In the months ahead, the Central Intelligence Agency will almost
certainly undergo its most extensive shake-up in nearly 30 years.
Whether the intelligence reform bill now stuck in Congress
becomes law might almost be beside the point. A new director,
personality conflicts, and orders from the White House have already
combined to produce turmoil at Langley unmatched since the Carter
era, when Stansfield Turner cut spies overseas in favor of advanced
Considering the dangers the US faces, now might seem a bad time
for CIA reinvention. Better to have top officials focusing on the
internal politics of Al Qaeda than those of their own bureaucracy,
But new Director Porter Goss and his aides believe the opposite -
that the era requires nothing less than big change - and they may
have found willing ears in a Bush administration that appears to
have long chafed at some aspects of the way the CIA does business.
"They really do believe they have to start over again," says Robert
Baer, a former CIA Middle East operative.
Intelligence restructuring legislation would still have a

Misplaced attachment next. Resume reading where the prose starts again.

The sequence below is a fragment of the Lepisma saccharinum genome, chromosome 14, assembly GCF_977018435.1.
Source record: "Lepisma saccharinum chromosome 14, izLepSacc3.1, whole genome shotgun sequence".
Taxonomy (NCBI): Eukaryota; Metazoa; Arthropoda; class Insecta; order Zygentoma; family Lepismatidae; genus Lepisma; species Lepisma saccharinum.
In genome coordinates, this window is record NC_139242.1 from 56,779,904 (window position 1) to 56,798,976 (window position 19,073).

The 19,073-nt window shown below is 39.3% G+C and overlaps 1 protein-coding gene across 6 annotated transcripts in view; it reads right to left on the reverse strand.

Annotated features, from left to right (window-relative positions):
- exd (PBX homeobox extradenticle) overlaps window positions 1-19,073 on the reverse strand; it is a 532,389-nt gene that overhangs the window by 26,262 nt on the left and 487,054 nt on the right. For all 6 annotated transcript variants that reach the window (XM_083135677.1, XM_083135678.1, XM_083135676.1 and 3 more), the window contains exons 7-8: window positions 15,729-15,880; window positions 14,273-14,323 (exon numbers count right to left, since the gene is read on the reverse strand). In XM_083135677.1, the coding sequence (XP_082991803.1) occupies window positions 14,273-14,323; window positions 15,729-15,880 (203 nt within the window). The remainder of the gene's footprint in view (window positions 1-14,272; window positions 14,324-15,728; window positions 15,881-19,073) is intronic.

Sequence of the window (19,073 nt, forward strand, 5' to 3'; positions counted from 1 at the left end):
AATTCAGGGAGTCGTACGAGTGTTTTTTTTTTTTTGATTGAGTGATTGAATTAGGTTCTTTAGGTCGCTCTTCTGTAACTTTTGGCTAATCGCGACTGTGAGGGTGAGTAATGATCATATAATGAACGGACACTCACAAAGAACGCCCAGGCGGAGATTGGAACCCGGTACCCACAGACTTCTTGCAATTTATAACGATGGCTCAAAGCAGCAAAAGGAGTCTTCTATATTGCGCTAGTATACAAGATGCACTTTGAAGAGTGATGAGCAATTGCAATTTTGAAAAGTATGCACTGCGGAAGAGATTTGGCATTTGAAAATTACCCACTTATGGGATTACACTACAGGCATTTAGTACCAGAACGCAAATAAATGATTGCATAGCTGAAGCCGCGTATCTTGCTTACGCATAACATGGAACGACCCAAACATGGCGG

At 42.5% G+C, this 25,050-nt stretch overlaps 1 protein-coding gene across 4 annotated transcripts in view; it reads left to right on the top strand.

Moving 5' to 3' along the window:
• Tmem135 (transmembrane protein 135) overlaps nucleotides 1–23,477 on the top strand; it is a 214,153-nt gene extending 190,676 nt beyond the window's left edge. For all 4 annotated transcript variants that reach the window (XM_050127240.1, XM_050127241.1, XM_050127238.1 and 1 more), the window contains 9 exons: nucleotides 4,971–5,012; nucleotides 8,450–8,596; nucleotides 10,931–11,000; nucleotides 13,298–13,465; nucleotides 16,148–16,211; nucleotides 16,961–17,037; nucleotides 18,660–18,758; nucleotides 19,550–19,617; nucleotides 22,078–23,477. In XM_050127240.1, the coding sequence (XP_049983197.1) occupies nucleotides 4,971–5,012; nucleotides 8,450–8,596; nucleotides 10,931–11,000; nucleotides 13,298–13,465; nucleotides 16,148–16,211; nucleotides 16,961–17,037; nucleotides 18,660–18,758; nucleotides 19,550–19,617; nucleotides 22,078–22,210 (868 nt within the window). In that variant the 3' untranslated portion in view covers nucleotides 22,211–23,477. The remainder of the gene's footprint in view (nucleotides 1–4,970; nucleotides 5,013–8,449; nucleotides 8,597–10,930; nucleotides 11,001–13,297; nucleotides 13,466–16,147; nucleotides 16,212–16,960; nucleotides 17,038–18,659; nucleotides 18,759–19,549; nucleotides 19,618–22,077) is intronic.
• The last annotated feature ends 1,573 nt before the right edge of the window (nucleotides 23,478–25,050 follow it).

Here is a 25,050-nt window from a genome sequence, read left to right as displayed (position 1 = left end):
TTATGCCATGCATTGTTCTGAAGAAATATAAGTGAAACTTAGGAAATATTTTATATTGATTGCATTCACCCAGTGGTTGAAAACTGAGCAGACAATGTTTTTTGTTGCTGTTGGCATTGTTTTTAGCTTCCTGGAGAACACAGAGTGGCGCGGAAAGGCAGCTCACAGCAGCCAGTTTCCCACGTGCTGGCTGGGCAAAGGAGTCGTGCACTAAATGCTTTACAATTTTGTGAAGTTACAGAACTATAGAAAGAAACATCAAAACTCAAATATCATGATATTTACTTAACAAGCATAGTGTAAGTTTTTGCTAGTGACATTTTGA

profound effect on the CIA, the Pentagon, and other US spy agencies,
of course. Among other things, it would establish a new National
Intelligence Director with budget power over all aspects of
intelligence, including those overseen by the Department of Defense.
It would also establish a joint counterterrorism center whose head
would be a presidential appointee, subject to Senate confirmation.
Overall, "it puts into law not only the recommendations from [the
9/11] commission but other sources as well, and it creates a
counterterror framework," said Lee Hamilton, former vice chairman of
the National Commission on Terrorist Attacks Upon the United States,
at a Monitor breakfast on Tuesday.
But at the time of writing, the bill remained stuck in the House
due to the concerns of several powerful Representatives about its
possible effect on the military chain of command, and its lack of
certain immigration controls.
Some lawmakers have questioned whether President Bush really
supports the bill. Republican committee chairmen are the ones
halting action, after all. And top military officials have openly
expressed their hope that nothing be done to effect their control
over tactical aspects of intelligence.
Still, White House aides said they would push the bill this week.
Among other things, Mr. Bush will send a letter to congressional
leaders making his views on the legislation clear.
In the meantime, the administration has plunged ahead with
intelligence reform of its own. In recent days, Bush has signed a
series of executive orders that taken together might change the
CIA's character, if not its size. …